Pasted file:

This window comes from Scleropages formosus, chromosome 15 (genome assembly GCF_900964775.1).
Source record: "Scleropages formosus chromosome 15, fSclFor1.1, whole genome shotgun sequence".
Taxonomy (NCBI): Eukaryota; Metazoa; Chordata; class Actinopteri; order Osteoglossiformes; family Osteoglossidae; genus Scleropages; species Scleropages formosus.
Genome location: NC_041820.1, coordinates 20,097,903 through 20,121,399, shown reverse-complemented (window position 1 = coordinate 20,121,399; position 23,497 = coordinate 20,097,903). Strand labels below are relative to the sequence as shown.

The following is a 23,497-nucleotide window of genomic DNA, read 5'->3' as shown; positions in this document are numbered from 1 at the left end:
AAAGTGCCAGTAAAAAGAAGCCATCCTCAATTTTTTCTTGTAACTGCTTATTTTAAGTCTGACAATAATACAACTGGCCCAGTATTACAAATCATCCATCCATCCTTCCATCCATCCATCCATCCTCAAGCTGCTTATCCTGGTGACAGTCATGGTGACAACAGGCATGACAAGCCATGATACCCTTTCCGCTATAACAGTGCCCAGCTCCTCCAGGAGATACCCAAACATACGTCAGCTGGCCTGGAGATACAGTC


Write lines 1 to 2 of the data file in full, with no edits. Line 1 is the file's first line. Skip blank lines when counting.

This window comes from Scleropages formosus, chromosome 15 (genome assembly GCF_900964775.1).
Source record: "Scleropages formosus chromosome 15, fSclFor1.1, whole genome shotgun sequence".